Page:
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It’s dark times for fans of the most enduring movie franchise of all time. Much like 2016 was the “Year without the Doctor” for fans of Doctor Who, the James Bond fans have seen nothing since 2015´s Spectre. Plans for a new movie are in pre-production limbo, a most fearsome place to be, and one that has claimed Bond for up to six years—from License to Kill (1987) to Goldeneye (1995). This has left fans with not much choice but dusting off the old DVD or newer Blue-Ray copies of the previous 24 movies. I’m here to offer another lifeline, one that perhaps has already occurred to some, but not to all fans: Get to meet James Bond, literarily, by reading the books. You can start with Ian Fleming’s, then carry on to recent authors like Raymond Benson and Jeffery Deaver. 

Once decided to visit the origins of the character, the next question is where to begin. For this I’d suggest two options: Follow the publication order and start with Casino Royale, or use the movies as a reference. I won’t go into Casino Royale because chances are many people read the commemorative edition published when the first Daniel Craig movie came out in 2006. The latter option would mean to start with Doctor No

Among the iconic scenes from the movie that were not present in the novel are two that stand out the most: the whole scene in the mountain retreat with one Ms. Taro, a Chinese spy for Dr. No. The other one, and perhaps one that marks the difference for the movie is the use of quips that became a staple of the franchise. In the book you won’t find the line, “I think they were on their way to a funeral.”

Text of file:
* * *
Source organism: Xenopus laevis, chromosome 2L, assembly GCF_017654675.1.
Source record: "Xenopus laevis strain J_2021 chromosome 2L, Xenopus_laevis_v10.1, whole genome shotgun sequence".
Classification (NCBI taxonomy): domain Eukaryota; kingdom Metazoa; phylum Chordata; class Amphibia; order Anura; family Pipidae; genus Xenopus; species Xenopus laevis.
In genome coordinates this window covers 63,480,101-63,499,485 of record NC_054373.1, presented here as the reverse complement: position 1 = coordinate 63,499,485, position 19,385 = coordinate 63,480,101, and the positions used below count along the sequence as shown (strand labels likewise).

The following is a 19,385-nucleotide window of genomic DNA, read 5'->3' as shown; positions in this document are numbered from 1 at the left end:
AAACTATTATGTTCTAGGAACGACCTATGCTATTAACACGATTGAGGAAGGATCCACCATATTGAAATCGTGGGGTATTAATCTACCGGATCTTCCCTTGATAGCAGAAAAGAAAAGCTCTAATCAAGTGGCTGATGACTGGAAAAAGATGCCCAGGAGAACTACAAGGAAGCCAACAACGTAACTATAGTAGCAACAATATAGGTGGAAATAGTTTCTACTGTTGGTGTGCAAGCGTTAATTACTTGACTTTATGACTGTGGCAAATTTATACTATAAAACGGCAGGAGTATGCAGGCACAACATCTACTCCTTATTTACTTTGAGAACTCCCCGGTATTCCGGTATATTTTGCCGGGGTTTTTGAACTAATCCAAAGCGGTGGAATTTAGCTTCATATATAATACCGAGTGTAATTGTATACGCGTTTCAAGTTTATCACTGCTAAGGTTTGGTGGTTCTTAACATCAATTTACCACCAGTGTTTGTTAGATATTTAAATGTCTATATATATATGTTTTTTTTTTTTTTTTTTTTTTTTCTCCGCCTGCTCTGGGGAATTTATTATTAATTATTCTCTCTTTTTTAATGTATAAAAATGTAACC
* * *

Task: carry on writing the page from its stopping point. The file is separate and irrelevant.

Doctor No is the sixth book in the series, originally published in 1958. The movie follows the plot considerably well, except for the last third. Thus, even if you know the movie by heart, you’ll still be surprised by the ending. The novel is quite good, very fast paced, and filled with more exquisite details than the movie. In this book Ian Fleming followed the advice of one of his fans and had the character of M order Bond to switch handguns, disregard the Beretta and armed him with not only the Walter PPK, but also a Smith & Wesson revolver! Yes, I know the movie doesn’t even mention the .38 Special. 

The novel is not without its faults and it’s a byproduct of the period in which it was written. Fleming as a proper Englishman, one who probably saw his home country as the Ruler of the World that they were for a long time, has some disparate remarks towards other races. For instance, one of the character pegs Jamaicans as lazy, or Syrians as astute businessmen who when overstocked of products lit their stores with the unstated goal of claiming the insurance.

This column may feel like I’m offering books as a consolation prize. That is not the case. I’m just seizing the opportunity to earn more readers to a classic spy franchise that for so long has been judged by its cinematic merits alone. It’s time you met the real James Bond as Ian Fleming intended.

 

J. H. Bográn, born and raised in Honduras, is the son of a journalist; however, he ironically prefers to write fiction. José’s genre of choice is thrillers, but he enjoys to throw in a twist of romance on occasion. He has published three acclaimed novels and is a member of The Crime Writers Association, the Short Fiction Writers Guild, and the International Thriller Writers where he also serves as the Thriller Roundtable Coordinator and contributor editor for their official e-zine The Big Thrill.